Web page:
New British sex offense law comes into effect
May 03, 2004
LONDON — New sex offense laws giving more protection to children and
creating a new offense of "grooming" came into effect in Britain on
In an overhaul of Britain's Victorian-era laws on sex offenses,
the new regulations also decriminalize certain sex acts between men
and toughen measures against rape.
"Until now our sex offenses laws were based on the Victorian era
– their values and the world they lived in," Home Secretary David
Blunkett said. "New laws offer increased protection, especially to
children and vulnerable people."
Blunkett has said the last major sex offense act, passed 47
years ago, was mostly a consolidation of 19th-century law.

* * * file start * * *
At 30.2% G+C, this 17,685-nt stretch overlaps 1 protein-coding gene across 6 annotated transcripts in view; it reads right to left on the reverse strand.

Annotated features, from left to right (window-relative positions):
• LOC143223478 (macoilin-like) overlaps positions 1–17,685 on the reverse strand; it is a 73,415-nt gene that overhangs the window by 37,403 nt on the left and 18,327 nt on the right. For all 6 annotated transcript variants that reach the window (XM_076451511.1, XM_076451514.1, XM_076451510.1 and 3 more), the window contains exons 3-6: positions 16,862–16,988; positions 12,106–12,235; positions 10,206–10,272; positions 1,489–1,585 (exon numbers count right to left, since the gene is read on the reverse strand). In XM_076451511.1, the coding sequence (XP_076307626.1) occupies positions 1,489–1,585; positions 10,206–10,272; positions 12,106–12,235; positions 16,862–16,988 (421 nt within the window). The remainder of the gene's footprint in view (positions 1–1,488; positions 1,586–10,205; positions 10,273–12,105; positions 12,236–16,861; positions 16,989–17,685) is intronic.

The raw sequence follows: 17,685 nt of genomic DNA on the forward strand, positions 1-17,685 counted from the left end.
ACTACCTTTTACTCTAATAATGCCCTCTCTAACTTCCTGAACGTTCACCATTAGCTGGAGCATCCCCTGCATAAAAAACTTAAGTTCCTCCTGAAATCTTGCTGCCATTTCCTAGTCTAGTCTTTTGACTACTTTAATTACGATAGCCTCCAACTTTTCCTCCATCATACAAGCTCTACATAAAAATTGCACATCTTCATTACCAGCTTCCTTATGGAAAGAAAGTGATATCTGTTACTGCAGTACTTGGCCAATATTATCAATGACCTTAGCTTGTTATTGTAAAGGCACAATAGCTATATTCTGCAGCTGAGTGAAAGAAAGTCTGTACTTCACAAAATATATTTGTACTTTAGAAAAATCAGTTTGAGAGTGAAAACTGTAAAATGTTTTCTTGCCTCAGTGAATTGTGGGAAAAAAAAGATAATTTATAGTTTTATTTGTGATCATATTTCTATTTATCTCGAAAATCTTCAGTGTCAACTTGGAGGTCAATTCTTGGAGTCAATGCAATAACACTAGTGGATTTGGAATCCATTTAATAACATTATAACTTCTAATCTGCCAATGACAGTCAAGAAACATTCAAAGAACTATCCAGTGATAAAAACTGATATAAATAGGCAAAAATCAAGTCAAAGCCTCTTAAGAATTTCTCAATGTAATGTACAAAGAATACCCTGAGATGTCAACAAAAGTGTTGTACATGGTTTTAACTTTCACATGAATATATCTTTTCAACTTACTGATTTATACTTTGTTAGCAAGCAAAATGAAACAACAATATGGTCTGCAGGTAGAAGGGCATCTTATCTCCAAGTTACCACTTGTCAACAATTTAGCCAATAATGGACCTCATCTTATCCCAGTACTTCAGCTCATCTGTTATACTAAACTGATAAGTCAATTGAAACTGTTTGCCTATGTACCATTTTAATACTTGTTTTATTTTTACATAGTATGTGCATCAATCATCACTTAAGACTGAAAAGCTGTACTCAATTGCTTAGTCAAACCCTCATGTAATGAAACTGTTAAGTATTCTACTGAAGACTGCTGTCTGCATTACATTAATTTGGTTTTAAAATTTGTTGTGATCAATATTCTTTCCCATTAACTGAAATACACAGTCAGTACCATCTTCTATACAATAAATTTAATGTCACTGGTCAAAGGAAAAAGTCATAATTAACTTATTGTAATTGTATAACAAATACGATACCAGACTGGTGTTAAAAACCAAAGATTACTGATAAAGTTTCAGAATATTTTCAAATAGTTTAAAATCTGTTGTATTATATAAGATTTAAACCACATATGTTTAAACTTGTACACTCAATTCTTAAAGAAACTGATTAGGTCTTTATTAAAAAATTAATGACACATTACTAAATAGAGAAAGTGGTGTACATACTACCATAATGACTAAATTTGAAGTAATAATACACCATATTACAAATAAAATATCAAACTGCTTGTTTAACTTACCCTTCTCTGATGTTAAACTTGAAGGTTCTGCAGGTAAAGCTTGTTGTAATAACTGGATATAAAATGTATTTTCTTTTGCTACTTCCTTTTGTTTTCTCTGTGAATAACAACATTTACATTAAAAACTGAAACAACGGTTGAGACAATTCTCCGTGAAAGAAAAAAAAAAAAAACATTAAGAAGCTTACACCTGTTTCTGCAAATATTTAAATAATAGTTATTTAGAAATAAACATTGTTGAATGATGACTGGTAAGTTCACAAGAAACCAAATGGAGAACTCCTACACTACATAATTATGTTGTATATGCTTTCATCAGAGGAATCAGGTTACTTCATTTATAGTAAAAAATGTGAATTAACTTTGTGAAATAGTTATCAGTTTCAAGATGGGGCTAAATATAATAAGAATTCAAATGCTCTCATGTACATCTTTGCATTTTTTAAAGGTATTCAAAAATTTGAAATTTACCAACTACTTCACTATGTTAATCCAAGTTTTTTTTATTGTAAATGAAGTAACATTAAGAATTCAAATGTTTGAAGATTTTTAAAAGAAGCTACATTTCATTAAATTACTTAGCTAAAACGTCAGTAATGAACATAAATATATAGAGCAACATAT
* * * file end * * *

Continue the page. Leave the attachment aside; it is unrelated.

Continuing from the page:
The new act ends legal recognition of any consent for sex by
children under 13, meaning suspects would not be able to take
advantage of a loophole that now lets them be charged with a crime
less than rape by claiming a child gave consent.
It also creates a new offense of "grooming" or befriending
children for sexual exploitation which would apply to adults who
meet a child – in person or on the Internet – with the intention of
taking sexual advantage. Anyone convicted of the offense faces up
to 10 years in prison.
The package toughens laws against rape by requiring defendants
to prove in some circumstances that they took reasonable steps to
make sure their alleged victim consented to sex.
The measure, which is aimed at increasing the rape conviction
rate of 7 percent, means juries will be able to assume there was no
consent if an alleged rape victim was asleep or unconscious, or if
there was violence or threats involved.
The act also continues efforts begun in 1967 to repeal old laws
banning private, consensual sex between adult men, making gay and
straight sex subject to the same laws and strengthening statues
against public sex. – Sapa-AP
UK unveils "gay marriages" plan [01/07/2003]